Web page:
Actuarial Outpost Reserving question - Developing basic layers
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#1
06-07-2012, 03:11 PM
 formose Member CAS Join Date: Jun 2012 Studying for yolo Posts: 878
Reserving question - Developing basic layers

(Bear with me for a second as I fumble through asking this, I'm only an intern)

In calculating reserves I'm separating claims into a basic layer (up to the first 300k of a claim) and an excess layer (everything over 300k).

Note that because of this construction some basic claims are "maxed" - they are already over 300k so they cannot develop any more.

These claims are of course present in the triangles and contribute to the development factors.

My question is, when applying development factors, do you first subtract out maxed claims, apply the development factor, then add maxed claims back in,

OR

simply apply the development factor to the full amount including the maxed claims.

I am leaning towards the second since although maxed claims cannot develop they compensate for this by bringing the development factors down appropriately, but the actuary I am working under uses the first (he told me to ask here since I couldn't find any literature regarding this sort of split of the data).

Last edited by formose; 06-08-2012 at 10:55 AM..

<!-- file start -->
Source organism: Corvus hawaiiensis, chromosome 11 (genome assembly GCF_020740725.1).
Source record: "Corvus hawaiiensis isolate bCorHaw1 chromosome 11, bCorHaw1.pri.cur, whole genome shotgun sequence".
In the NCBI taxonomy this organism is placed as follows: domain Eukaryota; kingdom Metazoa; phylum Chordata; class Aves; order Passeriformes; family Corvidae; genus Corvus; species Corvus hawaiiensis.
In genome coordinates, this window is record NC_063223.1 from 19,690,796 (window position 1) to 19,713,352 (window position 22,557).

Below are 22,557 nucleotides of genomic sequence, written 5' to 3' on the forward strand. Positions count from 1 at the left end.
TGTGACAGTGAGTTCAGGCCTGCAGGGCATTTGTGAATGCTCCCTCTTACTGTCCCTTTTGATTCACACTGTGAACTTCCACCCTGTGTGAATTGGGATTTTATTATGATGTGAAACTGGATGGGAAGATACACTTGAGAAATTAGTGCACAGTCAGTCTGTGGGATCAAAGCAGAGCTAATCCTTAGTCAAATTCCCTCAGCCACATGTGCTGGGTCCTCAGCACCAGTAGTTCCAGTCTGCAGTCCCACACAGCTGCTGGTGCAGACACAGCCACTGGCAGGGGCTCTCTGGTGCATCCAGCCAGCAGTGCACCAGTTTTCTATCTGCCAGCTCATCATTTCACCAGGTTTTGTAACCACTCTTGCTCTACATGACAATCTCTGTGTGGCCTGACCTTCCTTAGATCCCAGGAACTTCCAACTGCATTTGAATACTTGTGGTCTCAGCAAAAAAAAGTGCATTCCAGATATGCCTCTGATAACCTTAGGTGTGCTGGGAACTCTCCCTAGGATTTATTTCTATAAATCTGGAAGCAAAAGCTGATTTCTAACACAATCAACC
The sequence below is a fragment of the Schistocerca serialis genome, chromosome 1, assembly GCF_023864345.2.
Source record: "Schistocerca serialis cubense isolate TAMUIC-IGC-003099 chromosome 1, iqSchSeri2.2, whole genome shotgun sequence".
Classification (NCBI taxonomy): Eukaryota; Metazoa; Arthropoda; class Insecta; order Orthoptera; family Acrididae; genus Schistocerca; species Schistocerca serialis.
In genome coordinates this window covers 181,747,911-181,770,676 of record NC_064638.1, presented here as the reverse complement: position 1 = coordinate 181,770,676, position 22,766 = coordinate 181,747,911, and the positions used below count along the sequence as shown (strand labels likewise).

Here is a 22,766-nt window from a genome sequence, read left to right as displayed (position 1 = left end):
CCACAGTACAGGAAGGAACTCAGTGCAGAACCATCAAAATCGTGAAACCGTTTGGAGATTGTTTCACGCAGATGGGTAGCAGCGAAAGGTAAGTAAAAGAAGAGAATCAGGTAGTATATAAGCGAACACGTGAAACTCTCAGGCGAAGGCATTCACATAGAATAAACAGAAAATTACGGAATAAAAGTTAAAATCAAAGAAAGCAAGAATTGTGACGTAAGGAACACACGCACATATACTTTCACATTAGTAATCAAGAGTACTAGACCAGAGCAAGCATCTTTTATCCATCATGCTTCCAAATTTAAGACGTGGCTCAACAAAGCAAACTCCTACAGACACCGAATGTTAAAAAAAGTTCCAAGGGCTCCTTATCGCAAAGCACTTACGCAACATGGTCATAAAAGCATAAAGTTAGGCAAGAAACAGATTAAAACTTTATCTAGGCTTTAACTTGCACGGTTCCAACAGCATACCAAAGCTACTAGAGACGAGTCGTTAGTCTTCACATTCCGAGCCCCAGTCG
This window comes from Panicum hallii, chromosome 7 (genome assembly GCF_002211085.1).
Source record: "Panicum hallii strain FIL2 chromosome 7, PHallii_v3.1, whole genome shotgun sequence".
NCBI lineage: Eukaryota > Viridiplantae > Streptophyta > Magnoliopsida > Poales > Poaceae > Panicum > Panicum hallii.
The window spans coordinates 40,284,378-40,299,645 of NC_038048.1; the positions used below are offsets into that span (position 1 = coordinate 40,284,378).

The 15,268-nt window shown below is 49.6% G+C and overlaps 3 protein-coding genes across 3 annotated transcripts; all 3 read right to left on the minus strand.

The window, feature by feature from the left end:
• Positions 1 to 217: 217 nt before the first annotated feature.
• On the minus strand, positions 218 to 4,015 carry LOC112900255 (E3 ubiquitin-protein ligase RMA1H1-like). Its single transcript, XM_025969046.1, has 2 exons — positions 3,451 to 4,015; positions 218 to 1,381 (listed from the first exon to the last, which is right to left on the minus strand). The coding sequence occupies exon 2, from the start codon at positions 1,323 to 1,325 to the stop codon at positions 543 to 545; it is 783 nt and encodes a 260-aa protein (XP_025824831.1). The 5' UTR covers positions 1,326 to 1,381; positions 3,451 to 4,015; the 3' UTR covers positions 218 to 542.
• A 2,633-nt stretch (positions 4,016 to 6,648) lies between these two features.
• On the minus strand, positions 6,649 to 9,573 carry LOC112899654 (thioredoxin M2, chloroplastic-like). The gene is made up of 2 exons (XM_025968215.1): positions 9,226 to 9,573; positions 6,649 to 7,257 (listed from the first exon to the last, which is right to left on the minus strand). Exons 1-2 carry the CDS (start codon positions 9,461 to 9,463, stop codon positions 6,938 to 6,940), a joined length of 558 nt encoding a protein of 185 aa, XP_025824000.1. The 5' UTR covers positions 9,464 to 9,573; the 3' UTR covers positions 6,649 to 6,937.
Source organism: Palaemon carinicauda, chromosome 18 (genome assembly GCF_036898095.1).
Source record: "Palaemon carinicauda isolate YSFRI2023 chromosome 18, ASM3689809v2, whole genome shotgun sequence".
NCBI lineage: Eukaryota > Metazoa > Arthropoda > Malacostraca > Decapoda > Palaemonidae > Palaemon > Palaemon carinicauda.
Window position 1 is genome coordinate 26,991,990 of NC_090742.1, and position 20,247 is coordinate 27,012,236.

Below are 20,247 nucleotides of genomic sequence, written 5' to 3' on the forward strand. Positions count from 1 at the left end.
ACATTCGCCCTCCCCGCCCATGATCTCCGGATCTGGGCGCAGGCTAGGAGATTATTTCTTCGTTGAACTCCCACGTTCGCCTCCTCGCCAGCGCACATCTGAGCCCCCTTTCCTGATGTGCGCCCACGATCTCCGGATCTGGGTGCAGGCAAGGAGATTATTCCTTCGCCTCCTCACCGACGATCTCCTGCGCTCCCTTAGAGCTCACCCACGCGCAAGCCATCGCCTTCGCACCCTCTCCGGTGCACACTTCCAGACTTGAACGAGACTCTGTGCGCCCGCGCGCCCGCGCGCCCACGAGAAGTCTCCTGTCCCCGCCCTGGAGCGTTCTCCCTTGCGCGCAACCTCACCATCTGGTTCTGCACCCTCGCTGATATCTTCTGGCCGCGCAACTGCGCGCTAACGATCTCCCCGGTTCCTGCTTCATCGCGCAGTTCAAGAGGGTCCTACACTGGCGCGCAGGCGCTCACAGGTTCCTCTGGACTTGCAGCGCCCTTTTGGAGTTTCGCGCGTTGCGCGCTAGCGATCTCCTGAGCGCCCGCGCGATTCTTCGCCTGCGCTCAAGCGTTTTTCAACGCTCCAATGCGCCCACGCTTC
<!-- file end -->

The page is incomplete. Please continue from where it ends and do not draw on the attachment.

#2
06-07-2012, 03:38 PM
 MountainHawk Member CAS AAA Join Date: Dec 2001 Location: Salem, MA Studying for Nothing!!!! College: Lehigh University Alum Favorite beer: Yuengling Posts: 64,850

I am under the opinion that if the entire triangle is of basic claims only, you are ok to use the development factors directly.

However, if there is a significant trend over the relevant development period, you may wish to detrend your limits and not just use the raw data to develop factors.

For example, if there is a 5% trend, for AY 2012 your limit is 300K, for AY 2011 make it 286K (300/1.05) for 2010 make it \$272K, etc.
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#3
06-07-2012, 03:40 PM
 Buck Member CAS AAA Join Date: Mar 2005 Posts: 3,773

Since this is your very first post on the forum, you must have a legit reserve question. However, "bare with me" means what? Are you an attractive young female person? Otherwise, I'd stay away from your invitation.
#4
06-07-2012, 04:16 PM
 Dark Horse Member SOA AAA Join Date: Jun 2012 Location: SoCal Posts: 129

Quote:
 Originally Posted by Buck Since this is your very first post on the forum, you must have a legit reserve question. However, "bare with me" means what? Are you an attractive young female person? Otherwise, I'd stay away from your invitation.

Even if it were phrased "bear with me...", he/she could be suggesting the type of activity that is going on in ShakeNBakes Avatar. I don't know if I'd accept that invitation either.
#5
06-08-2012, 01:49 AM
 Buck Member CAS AAA Join Date: Mar 2005 Posts: 3,773

Now, bear with me for a sec ...